Britain’s Roberto Pavoni Announces Retirement from Swimming

Roberto Pavoni becomes the second Brit in as many days to announce a retirement from competitive swimming. Pavoni, at 25 years old, is 3 years younger than compatriot Michael Jamieson, who made his announcement on Sunday.

Pavoni represented Great Britain at the 2012 Summer Olympics, where he placed 13th in the 400 IM. He wound up falling short of qualification in 2016, where at the British Trials he  the 200 IM in a time that by FINA’s rules was enough to earn an invitation to the Olympics, but by Britain’s more challenging standards was not. He also placed 2nd in the 400 IM. In the 200 IM, British Swimming chose to send two swimmers that he beat at those Trials instead of him as the champion.

Pavoni’s international career began at 16 when he competed in the European Youth Olympic Festival in Belgrade. In 2010, he moved to the National Training Center at Loughborough, who coached him to that Olympic appearance. Two years later, he earned his best international finishes when he took silver in the 400 IM and bronze in the 200 IM at the 2014 European Long Course Championships.

Pavoni will now move into coaching as the head coach of Loughborough Town SC. He also owns Train2WinUK – a sports and fitness consulting firm.

“I have made the decision to retire from my competitive swimming career and would like to say a special ‘thank you’, from the bottom of my heart, to all those who have been involved in helping me to achieve more than I had ever imagined possible,” Pavoni said.“I am excited to now move into coaching where I realise that I have the same passion as I had for my own career.”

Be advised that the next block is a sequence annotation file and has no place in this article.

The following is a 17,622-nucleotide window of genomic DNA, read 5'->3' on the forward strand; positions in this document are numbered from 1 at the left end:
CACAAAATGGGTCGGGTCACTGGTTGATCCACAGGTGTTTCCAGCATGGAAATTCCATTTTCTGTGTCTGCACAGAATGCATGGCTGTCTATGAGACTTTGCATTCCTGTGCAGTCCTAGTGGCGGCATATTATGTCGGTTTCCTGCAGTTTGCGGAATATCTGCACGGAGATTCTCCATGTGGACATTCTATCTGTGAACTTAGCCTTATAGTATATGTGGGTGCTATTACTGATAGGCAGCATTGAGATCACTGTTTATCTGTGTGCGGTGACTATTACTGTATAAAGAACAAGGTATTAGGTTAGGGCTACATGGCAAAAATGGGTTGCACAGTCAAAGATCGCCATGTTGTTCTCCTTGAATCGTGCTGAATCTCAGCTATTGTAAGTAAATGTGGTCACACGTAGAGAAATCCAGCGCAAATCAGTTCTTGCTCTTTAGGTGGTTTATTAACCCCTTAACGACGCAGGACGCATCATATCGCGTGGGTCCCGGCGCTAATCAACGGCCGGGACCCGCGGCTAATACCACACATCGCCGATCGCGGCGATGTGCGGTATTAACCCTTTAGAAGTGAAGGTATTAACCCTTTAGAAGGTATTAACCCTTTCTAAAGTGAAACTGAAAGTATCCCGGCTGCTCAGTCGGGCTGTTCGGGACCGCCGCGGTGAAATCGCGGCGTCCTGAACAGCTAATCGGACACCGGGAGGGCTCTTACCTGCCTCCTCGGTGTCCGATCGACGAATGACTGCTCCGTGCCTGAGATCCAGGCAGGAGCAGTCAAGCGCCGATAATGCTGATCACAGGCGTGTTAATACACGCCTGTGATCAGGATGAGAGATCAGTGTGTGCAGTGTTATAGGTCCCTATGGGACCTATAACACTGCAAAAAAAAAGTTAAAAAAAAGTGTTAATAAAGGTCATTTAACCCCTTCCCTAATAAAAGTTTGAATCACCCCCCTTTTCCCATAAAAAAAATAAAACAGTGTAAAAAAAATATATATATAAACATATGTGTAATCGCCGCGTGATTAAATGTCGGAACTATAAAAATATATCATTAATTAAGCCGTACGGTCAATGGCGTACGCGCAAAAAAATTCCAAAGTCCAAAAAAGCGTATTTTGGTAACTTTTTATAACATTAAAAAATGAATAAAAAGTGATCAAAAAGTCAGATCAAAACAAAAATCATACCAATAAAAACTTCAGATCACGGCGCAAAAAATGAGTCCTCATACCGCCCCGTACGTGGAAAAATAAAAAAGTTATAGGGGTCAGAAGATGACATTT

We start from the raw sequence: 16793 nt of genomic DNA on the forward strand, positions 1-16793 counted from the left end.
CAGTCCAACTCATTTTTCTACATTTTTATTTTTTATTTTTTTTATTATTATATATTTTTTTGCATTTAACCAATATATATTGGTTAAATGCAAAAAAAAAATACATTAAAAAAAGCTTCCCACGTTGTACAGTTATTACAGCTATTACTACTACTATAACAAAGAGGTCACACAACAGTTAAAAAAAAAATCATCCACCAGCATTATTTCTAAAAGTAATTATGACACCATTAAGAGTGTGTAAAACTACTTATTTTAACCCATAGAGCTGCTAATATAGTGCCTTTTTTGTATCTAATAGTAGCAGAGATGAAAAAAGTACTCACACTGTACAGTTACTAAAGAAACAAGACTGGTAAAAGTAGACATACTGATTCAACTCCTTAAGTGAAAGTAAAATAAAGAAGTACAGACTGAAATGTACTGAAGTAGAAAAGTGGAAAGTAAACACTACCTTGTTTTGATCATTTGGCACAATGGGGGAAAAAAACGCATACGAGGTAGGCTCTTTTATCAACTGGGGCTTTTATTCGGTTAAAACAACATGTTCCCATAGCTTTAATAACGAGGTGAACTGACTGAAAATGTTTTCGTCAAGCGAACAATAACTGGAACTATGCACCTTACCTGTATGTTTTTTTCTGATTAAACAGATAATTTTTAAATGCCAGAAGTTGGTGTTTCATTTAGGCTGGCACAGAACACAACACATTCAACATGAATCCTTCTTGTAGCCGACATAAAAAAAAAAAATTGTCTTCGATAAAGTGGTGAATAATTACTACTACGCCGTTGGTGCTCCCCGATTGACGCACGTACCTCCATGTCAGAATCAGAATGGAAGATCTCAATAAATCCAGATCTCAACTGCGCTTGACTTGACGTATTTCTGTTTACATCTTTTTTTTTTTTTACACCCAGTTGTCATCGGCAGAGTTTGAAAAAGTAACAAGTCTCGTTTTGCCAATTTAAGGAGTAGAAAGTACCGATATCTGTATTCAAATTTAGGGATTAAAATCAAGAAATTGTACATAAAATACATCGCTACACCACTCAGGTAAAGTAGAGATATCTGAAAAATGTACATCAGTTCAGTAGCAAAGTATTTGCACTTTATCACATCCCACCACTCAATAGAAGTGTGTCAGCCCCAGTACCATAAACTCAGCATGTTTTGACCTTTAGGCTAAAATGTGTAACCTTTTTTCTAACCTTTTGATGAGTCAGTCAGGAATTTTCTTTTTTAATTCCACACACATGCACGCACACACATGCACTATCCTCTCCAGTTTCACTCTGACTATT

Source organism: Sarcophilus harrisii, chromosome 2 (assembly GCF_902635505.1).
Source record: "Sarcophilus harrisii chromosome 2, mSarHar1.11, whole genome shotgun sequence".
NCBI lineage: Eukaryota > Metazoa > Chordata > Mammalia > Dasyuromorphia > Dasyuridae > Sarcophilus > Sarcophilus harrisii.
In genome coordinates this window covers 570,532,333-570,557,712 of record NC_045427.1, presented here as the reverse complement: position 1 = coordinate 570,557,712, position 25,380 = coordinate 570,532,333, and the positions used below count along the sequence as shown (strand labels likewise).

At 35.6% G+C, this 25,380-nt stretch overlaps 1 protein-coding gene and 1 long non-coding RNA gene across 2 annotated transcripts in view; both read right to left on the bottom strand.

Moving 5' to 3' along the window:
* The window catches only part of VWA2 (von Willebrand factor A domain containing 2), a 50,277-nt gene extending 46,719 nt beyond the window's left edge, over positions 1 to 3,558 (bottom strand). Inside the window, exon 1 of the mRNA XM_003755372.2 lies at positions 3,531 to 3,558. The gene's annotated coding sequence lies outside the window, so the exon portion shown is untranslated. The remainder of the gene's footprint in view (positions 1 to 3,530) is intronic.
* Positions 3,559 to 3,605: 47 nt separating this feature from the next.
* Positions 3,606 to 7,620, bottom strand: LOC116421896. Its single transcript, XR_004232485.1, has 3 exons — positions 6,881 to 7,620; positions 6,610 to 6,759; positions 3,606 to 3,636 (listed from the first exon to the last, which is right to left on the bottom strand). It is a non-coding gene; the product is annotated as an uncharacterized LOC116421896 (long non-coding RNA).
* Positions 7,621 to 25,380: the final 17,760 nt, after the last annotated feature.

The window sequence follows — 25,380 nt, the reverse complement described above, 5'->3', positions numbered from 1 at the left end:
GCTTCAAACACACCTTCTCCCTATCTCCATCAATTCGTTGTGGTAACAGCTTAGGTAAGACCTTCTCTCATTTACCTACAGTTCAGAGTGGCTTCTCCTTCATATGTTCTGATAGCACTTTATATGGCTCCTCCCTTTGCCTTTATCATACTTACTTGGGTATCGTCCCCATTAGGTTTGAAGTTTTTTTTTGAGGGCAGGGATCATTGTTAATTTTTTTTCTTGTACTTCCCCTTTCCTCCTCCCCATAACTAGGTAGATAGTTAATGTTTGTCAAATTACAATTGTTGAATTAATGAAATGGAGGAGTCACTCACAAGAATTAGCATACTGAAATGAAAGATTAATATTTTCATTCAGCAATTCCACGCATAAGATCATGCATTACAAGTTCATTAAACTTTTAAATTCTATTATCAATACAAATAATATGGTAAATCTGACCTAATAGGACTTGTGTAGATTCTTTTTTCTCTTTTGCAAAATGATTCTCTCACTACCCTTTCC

National Performance Director Chris Spice commented: “I want to congratulate Roberto on his career and thank him for his dedication to the sport. He was a great role model for all those that saw the way he trained and competed and often set the example for others to follow.

“On behalf of everyone at British Swimming I want to wish him good luck for the next chapter in his career and hope he is successful in his future endeavours.”

Pavoni did swim in a few local meets through the fall, with his last race coming at Nottingham from November 5th-6th.

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4 years ago

He was 1st in 200IM at trials and 2nd in 400IM but they chose to have others swim the 200IM in RIo

Bo swims
Reply to  Jim
4 years ago

They gave priority to the 4×200 Free squad. They selected swimmers who finished behind Pavoni to give depth and options on the relay. The relay team came home with a silver.

4 years ago

He was a big prospect back in 2008 but not every young wonder became world class swimmer.

4 years ago

He wasn’t deemed medal worthy and would never be selected again.
Lost funding because he didn’t medal at commonwealths but won medal at European in 2014, finaled at worlds in 2015 and made times in 2016 but they fobbed him off and Wallace and Lloyd did 200im all because they wanted Wallace for the 4×200.
Quite sad really for a swimmer who always performed to be left to rot by your own nation.
Wouldn’t of hurt GB to let him swim 400im if they still pulled the same stunt with Lloyd and Wallace in the 200im for the 4×200.

jay ryan
Reply to  Skoorbnagol
4 years ago

I saw him do a 4:12 400 IM and a 1:58 200 IM at a meet in the UK a few years ago. Both are certainly in the domain of world class times. He ended up another victim of British Swimming’s severe time standards set over and above the Olympic A cuts. It is difficult to win medals or even gain international experience in all the events you DON’T swim. Ask the 2016 French Olympic Swimming team.

4 years ago

World class potential ! Had a great career. Best of luck in your new career

About Braden Keith

Braden Keith

Braden Keith is the Editor-in-Chief and a co-founder/co-owner of He first got his feet wet by building The Swimmers' Circle beginning in January 2010, and now comes to SwimSwam to use that experience and help build a new leader in the sport of swimming. Aside from his life on the InterWet, …

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